There are rituals to define the future, rituals to appease or propitiate spirits, rituals to ensure a good harvest, rituals to invoke protection from the unseen, rituals to carry guidance and counsel, rituals to heal the sick, rituals to bring good luck and rituals of every conceivable purpose. It would seem that every facet of Filipino life is linked with some kind of ritual practice. These are even rituals which are performed exclusively to determine the necessity for subsequent rituals. This, if anything, demonstrates the pervasiveness of rituals in folk culture.
As a general rule, where there are rituals, there are dances. For the Filipino, there is no higher symbolic form than a dance. Transcendent of the spoken language and laden with the most profound emotional content, dance represents the distillation of collective memory, affect, religious piety, humility, and purity of intention. When the message is so complex, it is at times articulated in a dance.
In addition to its religious significance the performance of a ritual provides an important occasion to reaffirm social roles and expectations and to validate village hierarchies. The persons who initiate and lead ritual dances are those who hold the collective knowledge of the village, a role that commands the highest respect and is accorded the highest status.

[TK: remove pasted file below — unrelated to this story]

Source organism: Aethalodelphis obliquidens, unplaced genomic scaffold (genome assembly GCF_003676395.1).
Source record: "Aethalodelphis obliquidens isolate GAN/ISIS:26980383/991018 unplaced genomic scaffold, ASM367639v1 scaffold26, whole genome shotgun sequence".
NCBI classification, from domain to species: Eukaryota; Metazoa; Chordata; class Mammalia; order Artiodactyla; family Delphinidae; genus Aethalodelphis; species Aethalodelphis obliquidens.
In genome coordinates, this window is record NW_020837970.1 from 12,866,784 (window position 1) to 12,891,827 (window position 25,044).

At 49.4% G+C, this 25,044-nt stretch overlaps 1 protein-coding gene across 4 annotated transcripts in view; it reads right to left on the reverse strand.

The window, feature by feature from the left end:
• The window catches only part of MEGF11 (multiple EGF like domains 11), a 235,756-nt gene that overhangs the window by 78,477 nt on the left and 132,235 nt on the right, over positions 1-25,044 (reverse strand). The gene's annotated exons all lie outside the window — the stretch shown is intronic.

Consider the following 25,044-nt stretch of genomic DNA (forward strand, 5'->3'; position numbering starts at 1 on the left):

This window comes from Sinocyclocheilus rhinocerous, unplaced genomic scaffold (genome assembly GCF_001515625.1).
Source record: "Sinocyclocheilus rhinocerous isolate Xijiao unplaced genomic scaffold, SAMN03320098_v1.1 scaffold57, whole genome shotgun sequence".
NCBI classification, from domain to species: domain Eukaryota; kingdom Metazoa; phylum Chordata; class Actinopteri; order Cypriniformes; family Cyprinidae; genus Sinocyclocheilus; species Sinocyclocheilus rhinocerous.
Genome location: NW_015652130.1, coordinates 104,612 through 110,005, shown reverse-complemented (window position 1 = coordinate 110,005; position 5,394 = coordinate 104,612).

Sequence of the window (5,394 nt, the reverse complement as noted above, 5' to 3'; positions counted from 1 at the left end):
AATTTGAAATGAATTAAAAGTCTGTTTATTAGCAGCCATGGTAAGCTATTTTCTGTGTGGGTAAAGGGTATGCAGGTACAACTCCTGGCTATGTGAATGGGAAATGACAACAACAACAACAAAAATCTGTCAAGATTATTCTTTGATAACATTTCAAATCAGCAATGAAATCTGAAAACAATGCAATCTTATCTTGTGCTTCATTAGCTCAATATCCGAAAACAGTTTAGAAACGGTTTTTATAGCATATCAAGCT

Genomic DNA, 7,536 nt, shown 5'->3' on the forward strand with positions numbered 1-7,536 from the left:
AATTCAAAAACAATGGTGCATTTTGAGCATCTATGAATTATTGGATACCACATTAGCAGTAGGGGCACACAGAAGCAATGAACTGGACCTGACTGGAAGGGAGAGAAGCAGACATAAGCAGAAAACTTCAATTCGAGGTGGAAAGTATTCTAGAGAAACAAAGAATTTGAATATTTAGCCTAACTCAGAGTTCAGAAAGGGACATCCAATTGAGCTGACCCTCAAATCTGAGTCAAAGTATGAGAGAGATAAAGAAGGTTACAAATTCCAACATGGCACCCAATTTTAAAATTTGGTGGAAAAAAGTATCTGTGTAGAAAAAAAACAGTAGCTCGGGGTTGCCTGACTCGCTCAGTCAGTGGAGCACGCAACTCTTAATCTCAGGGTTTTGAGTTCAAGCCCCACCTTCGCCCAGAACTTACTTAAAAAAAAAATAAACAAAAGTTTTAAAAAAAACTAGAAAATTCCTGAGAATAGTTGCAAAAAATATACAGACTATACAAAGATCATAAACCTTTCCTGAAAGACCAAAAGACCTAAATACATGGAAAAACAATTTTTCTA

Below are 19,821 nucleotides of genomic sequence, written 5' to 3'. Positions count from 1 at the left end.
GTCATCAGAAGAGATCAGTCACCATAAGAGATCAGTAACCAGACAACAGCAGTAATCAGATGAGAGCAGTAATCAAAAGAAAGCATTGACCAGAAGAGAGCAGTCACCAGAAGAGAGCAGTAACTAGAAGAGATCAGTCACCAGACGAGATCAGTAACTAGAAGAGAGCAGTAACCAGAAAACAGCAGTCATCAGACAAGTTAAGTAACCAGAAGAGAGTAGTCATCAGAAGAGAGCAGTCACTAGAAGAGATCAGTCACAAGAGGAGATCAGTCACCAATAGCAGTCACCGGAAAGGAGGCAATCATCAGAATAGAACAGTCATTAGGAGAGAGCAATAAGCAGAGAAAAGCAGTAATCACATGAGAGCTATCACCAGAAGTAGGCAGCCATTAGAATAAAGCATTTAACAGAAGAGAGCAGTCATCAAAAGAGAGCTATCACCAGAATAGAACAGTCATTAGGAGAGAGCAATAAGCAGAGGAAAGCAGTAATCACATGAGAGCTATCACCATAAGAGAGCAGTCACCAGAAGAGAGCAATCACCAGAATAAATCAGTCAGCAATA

Differential regional histories may partly explain the diversity of ritual forms in the Philippines. Although the Philippines was a colony of Spain for over 300 years, the archipelago nature of the country prevented complete homogenization of the different island regions. As a result, there are numerous areas where pre-Christian traditions survived fairly intact. Well before the arrivals of the Spaniards, Islam had long taken deep root in the southern island of Mindanao and the rituals of the region contain some forms associated with the mystical practices of Islam. Rituals in the lowlands are characterized by a blend of Catholic traditions woven into pre-Christian and traditionalist beliefs. This mixture has resulted in a version of folk Christianity which is uniquely Filipino and extremely varied in its manifestations.